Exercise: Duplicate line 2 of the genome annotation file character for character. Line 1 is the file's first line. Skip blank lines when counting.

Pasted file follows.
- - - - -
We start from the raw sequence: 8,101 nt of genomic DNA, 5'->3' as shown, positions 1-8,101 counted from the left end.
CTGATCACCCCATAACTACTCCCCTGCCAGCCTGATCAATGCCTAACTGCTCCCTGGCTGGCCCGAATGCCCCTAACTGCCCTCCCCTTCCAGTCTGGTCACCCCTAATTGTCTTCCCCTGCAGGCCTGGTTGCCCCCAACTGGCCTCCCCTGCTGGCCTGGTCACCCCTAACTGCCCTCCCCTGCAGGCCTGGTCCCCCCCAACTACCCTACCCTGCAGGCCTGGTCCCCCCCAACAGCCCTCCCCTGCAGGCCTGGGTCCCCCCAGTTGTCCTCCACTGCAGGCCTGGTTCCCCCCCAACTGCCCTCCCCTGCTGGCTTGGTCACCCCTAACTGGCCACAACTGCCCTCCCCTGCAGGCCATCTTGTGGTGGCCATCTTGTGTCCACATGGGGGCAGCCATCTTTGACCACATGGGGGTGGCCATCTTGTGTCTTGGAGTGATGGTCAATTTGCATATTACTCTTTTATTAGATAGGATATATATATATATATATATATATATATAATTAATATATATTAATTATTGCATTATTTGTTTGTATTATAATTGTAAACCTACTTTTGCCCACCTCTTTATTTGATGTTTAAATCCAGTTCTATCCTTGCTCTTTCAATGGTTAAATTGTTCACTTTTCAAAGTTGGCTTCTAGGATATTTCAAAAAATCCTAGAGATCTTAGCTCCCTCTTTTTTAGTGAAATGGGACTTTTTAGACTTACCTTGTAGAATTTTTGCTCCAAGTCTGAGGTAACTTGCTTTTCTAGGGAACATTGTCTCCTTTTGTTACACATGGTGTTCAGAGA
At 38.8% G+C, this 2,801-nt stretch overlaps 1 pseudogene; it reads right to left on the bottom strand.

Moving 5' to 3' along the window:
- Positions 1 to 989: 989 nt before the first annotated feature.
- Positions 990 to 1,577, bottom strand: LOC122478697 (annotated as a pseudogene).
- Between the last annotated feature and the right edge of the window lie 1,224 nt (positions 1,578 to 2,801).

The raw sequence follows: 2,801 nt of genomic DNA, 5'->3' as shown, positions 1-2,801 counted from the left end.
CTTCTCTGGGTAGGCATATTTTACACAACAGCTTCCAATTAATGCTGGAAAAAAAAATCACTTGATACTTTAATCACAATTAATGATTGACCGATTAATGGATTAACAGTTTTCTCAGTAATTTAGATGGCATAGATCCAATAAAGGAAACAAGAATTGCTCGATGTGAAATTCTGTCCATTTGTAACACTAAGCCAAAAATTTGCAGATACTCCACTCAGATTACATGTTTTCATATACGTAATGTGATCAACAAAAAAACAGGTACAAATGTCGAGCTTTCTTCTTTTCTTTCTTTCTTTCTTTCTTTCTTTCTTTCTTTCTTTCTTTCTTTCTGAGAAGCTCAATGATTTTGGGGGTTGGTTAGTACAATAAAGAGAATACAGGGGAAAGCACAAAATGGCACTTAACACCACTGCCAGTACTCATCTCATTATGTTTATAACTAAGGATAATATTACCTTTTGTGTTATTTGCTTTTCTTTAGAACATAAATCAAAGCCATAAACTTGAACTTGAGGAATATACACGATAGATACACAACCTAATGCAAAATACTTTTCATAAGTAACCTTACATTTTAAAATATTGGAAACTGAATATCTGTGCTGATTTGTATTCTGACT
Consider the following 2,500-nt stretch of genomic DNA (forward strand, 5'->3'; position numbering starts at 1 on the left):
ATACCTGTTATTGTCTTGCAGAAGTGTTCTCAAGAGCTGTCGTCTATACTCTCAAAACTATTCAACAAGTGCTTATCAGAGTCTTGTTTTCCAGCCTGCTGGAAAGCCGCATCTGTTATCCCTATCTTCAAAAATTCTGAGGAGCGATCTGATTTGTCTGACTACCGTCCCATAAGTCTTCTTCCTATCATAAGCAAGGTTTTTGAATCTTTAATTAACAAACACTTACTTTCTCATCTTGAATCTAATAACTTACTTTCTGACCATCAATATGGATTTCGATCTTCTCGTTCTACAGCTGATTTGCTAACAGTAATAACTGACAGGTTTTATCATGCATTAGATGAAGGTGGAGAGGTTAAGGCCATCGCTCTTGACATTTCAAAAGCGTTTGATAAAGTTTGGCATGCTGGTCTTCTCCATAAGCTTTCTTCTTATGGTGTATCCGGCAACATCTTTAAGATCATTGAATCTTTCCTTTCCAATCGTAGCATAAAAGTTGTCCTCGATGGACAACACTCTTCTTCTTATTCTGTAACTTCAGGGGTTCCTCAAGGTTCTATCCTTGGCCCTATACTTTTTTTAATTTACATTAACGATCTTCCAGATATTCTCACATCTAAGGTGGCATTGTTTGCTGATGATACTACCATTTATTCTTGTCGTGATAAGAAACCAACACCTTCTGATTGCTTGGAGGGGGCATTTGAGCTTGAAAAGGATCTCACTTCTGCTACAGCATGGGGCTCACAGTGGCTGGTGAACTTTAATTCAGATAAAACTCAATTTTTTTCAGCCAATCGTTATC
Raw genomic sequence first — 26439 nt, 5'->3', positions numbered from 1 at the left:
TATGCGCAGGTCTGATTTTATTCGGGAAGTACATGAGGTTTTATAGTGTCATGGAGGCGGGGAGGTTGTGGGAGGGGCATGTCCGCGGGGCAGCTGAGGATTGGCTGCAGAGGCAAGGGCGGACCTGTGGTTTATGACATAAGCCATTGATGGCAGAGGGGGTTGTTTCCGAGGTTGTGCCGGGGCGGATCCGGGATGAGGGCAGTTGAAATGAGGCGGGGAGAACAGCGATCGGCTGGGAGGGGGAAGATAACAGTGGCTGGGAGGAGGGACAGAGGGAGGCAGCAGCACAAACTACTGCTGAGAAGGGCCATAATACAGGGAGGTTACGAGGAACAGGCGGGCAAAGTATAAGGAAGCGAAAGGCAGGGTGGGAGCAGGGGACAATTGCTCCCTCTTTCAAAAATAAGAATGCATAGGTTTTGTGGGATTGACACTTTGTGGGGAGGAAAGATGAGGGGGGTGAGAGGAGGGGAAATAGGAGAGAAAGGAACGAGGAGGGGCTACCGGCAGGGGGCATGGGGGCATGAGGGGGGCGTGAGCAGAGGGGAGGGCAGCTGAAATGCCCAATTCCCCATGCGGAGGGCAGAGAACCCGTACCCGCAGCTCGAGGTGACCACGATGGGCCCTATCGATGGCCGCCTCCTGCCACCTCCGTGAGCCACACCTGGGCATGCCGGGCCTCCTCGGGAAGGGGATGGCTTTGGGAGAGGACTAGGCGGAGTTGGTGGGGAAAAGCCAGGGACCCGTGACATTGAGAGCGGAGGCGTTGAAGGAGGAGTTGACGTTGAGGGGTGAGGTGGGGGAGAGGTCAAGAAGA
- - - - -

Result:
CTGATCACCCCATAACTACTCCCCTGCCAGCCTGATCAATGCCTAACTGCTCCCTGGCTGGCCCGAATGCCCCTAACTGCCCTCCCCTTCCAGTCTGGTCACCCCTAATTGTCTTCCCCTGCAGGCCTGGTTGCCCCCAACTGGCCTCCCCTGCTGGCCTGGTCACCCCTAACTGCCCTCCCCTGCAGGCCTGGTCCCCCCCAACTACCCTACCCTGCAGGCCTGGTCCCCCCCAACAGCCCTCCCCTGCAGGCCTGGGTCCCCCCAGTTGTCCTCCACTGCAGGCCTGGTTCCCCCCCAACTGCCCTCCCCTGCTGGCTTGGTCACCCCTAACTGGCCACAACTGCCCTCCCCTGCAGGCCATCTTGTGGTGGCCATCTTGTGTCCACATGGGGGCAGCCATCTTTGACCACATGGGGGTGGCCATCTTGTGTCTTGGAGTGATGGTCAATTTGCATATTACTCTTTTATTAGATAGGATATATATATATATATATATATATATATAATTAATATATATTAATTATTGCATTATTTGTTTGTATTATAATTGTAAACCTACTTTTGCCCACCTCTTTATTTGATGTTTAAATCCAGTTCTATCCTTGCTCTTTCAATGGTTAAATTGTTCACTTTTCAAAGTTGGCTTCTAGGATATTTCAAAAAATCCTAGAGATCTTAGCTCCCTCTTTTTTAGTGAAATGGGACTTTTTAGACTTACCTTGTAGAATTTTTGCTCCAAGTCTGAGGTAACTTGCTTTTCTAGGGAACATTGTCTCCTTTTGTTACACATGGTGTTCAGAGA